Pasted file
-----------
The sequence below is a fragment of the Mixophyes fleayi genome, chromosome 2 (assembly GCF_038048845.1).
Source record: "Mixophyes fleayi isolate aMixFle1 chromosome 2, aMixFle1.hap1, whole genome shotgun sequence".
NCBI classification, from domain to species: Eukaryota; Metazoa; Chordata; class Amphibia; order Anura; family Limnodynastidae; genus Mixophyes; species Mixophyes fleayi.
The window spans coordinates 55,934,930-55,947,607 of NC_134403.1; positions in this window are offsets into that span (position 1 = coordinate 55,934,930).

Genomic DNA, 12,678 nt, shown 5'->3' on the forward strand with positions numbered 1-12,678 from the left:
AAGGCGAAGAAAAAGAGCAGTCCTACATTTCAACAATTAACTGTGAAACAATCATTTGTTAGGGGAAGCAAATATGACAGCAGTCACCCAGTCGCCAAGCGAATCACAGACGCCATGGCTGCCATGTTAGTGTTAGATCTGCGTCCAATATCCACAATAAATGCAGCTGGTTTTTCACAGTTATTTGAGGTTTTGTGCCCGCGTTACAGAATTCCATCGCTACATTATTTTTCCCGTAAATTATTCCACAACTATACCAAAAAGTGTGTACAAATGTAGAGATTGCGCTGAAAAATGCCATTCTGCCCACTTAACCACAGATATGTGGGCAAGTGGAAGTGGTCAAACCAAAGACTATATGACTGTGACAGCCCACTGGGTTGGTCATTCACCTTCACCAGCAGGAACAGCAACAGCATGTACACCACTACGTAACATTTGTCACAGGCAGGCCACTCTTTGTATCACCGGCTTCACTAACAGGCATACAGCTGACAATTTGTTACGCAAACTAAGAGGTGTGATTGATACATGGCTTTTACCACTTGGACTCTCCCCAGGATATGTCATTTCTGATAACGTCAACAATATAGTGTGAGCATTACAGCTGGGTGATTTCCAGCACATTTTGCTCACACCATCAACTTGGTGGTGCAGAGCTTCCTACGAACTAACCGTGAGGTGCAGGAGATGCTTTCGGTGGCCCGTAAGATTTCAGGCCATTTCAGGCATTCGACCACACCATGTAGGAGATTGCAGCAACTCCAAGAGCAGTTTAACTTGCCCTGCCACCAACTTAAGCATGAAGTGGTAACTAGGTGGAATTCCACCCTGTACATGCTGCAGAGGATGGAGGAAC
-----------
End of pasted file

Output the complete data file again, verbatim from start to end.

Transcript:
The sequence below is a fragment of the Mixophyes fleayi genome, chromosome 2 (assembly GCF_038048845.1).
Source record: "Mixophyes fleayi isolate aMixFle1 chromosome 2, aMixFle1.hap1, whole genome shotgun sequence".
NCBI classification, from domain to species: Eukaryota; Metazoa; Chordata; class Amphibia; order Anura; family Limnodynastidae; genus Mixophyes; species Mixophyes fleayi.
The window spans coordinates 55,934,930-55,947,607 of NC_134403.1; positions in this window are offsets into that span (position 1 = coordinate 55,934,930).

Genomic DNA, 12,678 nt, shown 5'->3' on the forward strand with positions numbered 1-12,678 from the left:
AAGGCGAAGAAAAAGAGCAGTCCTACATTTCAACAATTAACTGTGAAACAATCATTTGTTAGGGGAAGCAAATATGACAGCAGTCACCCAGTCGCCAAGCGAATCACAGACGCCATGGCTGCCATGTTAGTGTTAGATCTGCGTCCAATATCCACAATAAATGCAGCTGGTTTTTCACAGTTATTTGAGGTTTTGTGCCCGCGTTACAGAATTCCATCGCTACATTATTTTTCCCGTAAATTATTCCACAACTATACCAAAAAGTGTGTACAAATGTAGAGATTGCGCTGAAAAATGCCATTCTGCCCACTTAACCACAGATATGTGGGCAAGTGGAAGTGGTCAAACCAAAGACTATATGACTGTGACAGCCCACTGGGTTGGTCATTCACCTTCACCAGCAGGAACAGCAACAGCATGTACACCACTACGTAACATTTGTCACAGGCAGGCCACTCTTTGTATCACCGGCTTCACTAACAGGCATACAGCTGACAATTTGTTACGCAAACTAAGAGGTGTGATTGATACATGGCTTTTACCACTTGGACTCTCCCCAGGATATGTCATTTCTGATAACGTCAACAATATAGTGTGAGCATTACAGCTGGGTGATTTCCAGCACATTTTGCTCACACCATCAACTTGGTGGTGCAGAGCTTCCTACGAACTAACCGTGAGGTGCAGGAGATGCTTTCGGTGGCCCGTAAGATTTCAGGCCATTTCAGGCATTCGACCACACCATGTAGGAGATTGCAGCAACTCCAAGAGCAGTTTAACTTGCCCTGCCACCAACTTAAGCATGAAGTGGTAACTAGGTGGAATTCCACCCTGTACATGCTGCAGAGGATGGAGGAAC